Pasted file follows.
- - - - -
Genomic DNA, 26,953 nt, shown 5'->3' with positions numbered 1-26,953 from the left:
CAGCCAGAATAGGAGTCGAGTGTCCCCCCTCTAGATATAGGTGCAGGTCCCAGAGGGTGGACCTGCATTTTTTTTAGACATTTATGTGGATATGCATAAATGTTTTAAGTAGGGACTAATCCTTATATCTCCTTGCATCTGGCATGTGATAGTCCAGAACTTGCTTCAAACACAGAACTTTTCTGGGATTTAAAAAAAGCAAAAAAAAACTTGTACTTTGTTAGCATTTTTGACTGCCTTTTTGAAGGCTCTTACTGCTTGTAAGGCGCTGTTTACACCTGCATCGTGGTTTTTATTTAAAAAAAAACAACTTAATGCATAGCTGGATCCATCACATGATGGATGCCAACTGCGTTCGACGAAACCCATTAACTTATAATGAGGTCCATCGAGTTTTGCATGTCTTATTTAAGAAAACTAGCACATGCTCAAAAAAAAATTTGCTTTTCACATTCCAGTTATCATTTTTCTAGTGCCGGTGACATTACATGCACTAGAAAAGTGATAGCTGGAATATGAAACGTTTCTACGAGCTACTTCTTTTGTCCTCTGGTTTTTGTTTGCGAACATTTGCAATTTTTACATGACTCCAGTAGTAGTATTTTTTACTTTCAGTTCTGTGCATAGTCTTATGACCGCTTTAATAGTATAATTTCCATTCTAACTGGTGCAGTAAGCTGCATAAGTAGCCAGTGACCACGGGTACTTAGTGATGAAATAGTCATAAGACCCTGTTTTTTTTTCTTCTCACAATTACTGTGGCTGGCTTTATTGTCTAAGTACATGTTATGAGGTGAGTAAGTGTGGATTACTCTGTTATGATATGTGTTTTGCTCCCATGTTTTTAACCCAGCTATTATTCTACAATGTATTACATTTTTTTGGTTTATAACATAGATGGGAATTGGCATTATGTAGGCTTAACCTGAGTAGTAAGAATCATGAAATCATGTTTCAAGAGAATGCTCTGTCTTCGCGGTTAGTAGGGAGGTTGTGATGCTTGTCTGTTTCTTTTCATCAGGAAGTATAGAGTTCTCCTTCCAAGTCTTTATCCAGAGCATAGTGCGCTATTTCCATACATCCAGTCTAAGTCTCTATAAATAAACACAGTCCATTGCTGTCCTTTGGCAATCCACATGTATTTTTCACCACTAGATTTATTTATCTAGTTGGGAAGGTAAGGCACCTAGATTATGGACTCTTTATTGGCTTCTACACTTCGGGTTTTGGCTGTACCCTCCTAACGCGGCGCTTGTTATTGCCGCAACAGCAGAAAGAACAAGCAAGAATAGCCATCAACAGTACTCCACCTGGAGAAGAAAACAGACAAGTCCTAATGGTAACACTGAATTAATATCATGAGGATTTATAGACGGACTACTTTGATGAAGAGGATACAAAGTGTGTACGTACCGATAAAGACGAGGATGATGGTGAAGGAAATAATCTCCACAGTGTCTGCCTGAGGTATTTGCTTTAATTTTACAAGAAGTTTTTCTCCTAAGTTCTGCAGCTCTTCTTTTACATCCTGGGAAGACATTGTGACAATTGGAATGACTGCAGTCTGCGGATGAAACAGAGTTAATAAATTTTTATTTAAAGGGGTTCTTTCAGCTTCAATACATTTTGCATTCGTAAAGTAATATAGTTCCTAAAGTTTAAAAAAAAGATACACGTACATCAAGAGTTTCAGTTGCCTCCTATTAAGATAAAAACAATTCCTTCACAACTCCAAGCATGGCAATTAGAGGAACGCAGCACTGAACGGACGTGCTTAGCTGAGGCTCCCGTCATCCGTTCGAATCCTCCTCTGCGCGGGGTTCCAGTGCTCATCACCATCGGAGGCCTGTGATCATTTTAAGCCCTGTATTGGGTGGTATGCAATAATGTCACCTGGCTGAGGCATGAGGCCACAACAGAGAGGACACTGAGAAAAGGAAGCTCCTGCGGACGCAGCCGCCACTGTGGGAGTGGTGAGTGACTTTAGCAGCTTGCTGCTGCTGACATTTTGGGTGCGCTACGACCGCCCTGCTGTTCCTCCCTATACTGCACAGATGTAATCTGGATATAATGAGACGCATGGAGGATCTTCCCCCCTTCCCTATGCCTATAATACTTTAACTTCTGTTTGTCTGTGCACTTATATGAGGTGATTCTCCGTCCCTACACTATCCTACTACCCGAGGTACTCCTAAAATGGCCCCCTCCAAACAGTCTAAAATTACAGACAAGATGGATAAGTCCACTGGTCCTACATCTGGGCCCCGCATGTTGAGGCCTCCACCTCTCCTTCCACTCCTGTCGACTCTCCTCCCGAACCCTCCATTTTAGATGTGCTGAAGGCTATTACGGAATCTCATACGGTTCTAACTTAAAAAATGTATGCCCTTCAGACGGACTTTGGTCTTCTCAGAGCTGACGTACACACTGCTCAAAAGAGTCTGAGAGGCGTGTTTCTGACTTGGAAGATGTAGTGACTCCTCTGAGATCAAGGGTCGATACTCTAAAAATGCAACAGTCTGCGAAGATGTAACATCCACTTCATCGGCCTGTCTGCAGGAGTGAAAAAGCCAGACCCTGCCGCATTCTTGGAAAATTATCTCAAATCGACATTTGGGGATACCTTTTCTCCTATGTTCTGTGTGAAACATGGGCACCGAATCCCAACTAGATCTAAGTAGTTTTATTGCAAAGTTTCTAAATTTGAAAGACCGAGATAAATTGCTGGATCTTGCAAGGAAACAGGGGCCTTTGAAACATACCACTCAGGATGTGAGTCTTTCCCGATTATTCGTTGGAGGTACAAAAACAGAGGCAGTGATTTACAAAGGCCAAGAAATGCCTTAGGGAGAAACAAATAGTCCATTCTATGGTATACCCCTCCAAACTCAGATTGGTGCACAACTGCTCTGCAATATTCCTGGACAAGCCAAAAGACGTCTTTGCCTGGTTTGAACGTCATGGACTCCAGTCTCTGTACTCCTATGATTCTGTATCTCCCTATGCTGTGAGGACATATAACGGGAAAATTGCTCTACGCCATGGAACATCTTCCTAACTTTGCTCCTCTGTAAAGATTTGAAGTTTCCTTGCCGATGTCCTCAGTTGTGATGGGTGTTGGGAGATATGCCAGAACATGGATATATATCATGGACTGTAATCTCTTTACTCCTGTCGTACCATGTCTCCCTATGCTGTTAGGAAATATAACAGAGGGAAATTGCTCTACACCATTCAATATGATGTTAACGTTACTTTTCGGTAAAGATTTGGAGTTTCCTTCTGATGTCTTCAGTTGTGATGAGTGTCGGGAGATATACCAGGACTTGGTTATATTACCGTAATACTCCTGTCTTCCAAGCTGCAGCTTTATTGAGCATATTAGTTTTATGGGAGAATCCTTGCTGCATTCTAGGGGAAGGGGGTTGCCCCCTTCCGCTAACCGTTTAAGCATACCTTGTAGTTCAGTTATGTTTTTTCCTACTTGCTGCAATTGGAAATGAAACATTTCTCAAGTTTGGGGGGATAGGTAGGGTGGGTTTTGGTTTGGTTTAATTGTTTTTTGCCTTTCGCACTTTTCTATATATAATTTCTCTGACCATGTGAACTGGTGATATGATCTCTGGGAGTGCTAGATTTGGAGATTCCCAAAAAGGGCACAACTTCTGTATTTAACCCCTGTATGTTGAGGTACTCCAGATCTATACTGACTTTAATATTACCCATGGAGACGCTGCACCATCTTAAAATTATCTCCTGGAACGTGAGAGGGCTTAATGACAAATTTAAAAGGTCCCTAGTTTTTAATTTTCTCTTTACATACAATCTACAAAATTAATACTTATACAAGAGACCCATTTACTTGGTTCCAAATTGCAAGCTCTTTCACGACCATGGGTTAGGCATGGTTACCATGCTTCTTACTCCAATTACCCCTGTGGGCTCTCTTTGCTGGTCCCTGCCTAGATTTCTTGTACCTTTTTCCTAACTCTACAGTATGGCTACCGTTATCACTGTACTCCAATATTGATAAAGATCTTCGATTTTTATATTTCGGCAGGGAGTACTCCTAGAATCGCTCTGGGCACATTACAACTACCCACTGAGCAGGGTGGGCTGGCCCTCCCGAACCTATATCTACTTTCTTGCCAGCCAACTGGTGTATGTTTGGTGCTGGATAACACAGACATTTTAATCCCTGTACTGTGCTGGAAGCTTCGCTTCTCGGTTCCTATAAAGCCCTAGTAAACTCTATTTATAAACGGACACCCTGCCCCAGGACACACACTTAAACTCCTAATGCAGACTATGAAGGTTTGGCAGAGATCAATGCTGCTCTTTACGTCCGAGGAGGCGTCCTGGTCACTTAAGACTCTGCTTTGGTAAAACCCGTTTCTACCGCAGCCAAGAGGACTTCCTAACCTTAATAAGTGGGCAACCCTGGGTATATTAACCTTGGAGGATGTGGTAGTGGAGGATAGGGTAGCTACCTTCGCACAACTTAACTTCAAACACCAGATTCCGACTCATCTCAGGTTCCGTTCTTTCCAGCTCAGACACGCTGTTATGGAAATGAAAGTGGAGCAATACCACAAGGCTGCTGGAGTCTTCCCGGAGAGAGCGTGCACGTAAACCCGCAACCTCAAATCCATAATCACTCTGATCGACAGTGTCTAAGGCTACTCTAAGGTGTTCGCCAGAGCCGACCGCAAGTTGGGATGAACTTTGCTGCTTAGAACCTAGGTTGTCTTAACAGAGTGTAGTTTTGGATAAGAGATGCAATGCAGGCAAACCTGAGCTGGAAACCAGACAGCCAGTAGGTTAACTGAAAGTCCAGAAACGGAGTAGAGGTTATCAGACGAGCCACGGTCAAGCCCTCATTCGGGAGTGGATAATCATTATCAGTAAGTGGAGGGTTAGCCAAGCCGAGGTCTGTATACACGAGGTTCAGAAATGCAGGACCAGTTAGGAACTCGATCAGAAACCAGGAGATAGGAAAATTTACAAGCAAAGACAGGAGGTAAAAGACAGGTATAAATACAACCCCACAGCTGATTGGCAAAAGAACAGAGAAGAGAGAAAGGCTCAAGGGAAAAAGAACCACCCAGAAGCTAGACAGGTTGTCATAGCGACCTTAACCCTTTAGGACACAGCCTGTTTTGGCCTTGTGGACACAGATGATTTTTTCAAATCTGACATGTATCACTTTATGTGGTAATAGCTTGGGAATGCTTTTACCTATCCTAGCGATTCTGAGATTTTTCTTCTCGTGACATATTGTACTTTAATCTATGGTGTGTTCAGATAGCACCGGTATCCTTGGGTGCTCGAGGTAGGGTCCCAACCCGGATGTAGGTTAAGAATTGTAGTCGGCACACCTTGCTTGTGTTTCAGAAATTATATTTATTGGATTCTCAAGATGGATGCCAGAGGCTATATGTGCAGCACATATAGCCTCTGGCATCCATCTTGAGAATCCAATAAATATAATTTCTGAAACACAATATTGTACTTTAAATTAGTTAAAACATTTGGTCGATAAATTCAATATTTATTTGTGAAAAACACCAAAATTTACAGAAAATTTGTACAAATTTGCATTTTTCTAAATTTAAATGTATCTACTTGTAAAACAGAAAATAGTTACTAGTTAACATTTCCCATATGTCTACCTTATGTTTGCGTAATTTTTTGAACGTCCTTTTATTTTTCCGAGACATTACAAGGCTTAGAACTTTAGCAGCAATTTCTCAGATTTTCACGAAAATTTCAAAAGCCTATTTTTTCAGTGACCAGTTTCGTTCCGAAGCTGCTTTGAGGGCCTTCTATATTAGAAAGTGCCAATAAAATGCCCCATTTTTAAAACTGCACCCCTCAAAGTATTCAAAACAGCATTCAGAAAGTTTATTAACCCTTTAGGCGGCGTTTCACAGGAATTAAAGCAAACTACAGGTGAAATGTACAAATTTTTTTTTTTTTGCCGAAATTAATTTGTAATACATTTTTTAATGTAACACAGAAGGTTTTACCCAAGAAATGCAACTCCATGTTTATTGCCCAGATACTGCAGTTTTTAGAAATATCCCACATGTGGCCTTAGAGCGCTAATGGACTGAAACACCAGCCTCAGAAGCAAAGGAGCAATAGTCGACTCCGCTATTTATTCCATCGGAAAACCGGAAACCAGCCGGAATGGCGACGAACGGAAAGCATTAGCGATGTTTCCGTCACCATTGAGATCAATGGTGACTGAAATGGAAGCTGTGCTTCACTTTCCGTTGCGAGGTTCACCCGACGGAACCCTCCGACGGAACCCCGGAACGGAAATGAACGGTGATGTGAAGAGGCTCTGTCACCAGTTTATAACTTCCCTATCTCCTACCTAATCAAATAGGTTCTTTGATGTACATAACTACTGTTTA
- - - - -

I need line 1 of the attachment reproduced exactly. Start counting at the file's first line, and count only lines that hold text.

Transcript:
Genomic DNA, 26,953 nt, shown 5'->3' with positions numbered 1-26,953 from the left: